Theresa May triggers Brexit with warning of consequences for UK

The Guardian reports: Theresa May has told parliament that she accepts Brexit will carry consequences for the United Kingdom, as a letter delivered to Brussels began a two-year countdown to Britain’s departure from the European Union.

The prime minister took to her feet minutes after the European council president, Donald Tusk, confirmed that he had received notification, declaring that “the UK has delivered Brexit” nine months after a bruising referendum campaign.

“We understand that there will be consequences for the UK of leaving the EU. We know that we will lose influence over the rules that affect the European economy. We know that UK companies that trade with the EU will have to align with rules agreed by institutions of which we are no longer a part, just as we do in other overseas markets. We accept that,” she said. [Continue reading…]

The Guardian reports: Britain will not be given a free trade deal by the EU in the next two years, and a transition arrangement to cushion the UK’s exit after 2019 can last no longer than three years, a European parliament resolution has vowed, in the first official response by the EU institutions to the triggering of article 50 by Theresa May.

A leaked copy of the resolution, on which the EU’s chief Brexit negotiator, Michel Barnier, has been a close conspirator, lays bare the tough path ahead for Britain as the historic process of withdrawing from the trade bloc begins.

Across 11 pages of clauses, May is warned that the EU will stridently protect its political, financial and social interests, and that the position for the UK even during the transition period will not be as positive as it is today. [Continue reading…]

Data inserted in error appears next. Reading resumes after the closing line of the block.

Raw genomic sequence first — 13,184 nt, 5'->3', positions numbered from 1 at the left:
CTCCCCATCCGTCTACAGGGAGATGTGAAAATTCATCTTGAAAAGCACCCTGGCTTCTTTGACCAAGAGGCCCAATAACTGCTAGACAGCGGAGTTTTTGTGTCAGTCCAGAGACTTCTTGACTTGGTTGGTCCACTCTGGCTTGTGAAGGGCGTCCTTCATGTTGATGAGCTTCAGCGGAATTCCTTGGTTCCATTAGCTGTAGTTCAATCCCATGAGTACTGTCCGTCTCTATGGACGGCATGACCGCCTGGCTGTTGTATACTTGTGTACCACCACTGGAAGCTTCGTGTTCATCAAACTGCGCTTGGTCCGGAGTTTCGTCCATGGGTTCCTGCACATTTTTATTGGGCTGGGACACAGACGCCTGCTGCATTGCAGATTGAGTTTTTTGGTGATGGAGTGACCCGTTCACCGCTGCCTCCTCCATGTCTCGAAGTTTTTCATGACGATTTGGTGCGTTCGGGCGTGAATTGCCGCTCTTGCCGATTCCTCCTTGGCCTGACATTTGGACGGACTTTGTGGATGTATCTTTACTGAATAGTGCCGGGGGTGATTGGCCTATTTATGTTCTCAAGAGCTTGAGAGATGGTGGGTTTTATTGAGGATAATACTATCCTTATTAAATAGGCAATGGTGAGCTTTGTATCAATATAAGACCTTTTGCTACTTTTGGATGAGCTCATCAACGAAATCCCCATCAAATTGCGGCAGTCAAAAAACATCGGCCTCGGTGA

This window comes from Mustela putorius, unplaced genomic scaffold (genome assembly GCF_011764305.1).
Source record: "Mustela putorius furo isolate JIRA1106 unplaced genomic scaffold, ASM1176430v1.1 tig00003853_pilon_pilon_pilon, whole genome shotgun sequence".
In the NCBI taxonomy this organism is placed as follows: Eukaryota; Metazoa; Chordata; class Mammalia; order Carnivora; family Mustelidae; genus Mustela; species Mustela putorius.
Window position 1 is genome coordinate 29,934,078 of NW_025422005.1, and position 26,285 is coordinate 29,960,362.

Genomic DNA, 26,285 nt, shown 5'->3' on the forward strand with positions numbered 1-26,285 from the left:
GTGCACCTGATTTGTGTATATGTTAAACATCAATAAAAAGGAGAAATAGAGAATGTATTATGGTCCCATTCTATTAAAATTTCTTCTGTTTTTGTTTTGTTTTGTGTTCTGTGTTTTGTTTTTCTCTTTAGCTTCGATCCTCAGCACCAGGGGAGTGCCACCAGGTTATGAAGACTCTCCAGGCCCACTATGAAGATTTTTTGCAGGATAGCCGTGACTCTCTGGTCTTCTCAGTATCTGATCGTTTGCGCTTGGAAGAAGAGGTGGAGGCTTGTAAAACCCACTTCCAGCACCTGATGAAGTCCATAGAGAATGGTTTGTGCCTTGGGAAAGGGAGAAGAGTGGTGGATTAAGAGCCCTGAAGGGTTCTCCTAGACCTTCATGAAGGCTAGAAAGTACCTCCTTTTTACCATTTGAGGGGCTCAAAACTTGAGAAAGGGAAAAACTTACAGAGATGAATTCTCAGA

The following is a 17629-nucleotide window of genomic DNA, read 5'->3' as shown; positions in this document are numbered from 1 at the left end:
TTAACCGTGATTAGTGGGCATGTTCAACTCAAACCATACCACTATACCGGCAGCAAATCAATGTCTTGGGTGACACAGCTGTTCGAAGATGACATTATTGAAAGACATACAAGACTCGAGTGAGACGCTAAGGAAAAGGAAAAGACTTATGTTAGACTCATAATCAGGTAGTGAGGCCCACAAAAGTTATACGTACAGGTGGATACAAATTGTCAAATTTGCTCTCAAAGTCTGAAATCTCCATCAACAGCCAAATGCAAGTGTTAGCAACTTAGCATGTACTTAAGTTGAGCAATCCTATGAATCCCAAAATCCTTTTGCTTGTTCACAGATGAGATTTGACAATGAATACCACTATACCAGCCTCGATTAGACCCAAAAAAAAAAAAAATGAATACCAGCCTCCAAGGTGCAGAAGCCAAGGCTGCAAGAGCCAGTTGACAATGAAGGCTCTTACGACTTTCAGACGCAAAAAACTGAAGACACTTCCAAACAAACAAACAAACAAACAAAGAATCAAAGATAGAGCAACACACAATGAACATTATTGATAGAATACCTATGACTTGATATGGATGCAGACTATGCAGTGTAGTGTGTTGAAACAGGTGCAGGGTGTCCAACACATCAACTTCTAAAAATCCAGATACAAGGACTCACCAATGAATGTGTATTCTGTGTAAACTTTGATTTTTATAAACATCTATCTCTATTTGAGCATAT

Siobhan Fenton writes: While much of Britain’s attention has been on the latest twists, turns and turmoil over Brexit, Northern Ireland has been quietly self-immolating in the corner. The country’s power-sharing parliament collapsed in January after Sinn Féin refused to partner the Democratic Unionists any longer. The deadline for the parties to reach a resolution and save Stormont was Monday – but it came and went without a deal being reached.

Just 48 hours before Theresa May was due to trigger article 50, her Northern Ireland secretary, James Brokenshire, took to the steps at Stormont House to announce that Northern Ireland no longer had a government. Almost two decades after the Good Friday Agreement was signed, in 1998, the peace process lies in tatters.

The breakdown of power-sharing in Northern Ireland would always have been gravely serious, but the clash with article 50 means the timing could hardly be worse. As of this week, either a new election will have to be called in Northern Ireland (its third in 12 months), or it may have to be ruled directly from London, in what would be a major step back in the peace process.

Regardless of the option taken, the people of Northern Ireland – who, like the Scottish, voted to remain in the EU – will be left without a government for much of the Brexit negotiations. This will cause considerable frustration locally, where many already resent what they see as London’s decision to drag Northern Ireland and Scotland kicking and screaming out of the EU against their will. [Continue reading…]

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Brexit: Article 50 triggered — here’s what happens now

By David Phinnemore, Queen’s University Belfast

Now that Theresa May, the British prime minister, has triggered Article 50, the process of formally negotiating Brexit can begin. Here’s what to expect in the next two years. The Conversation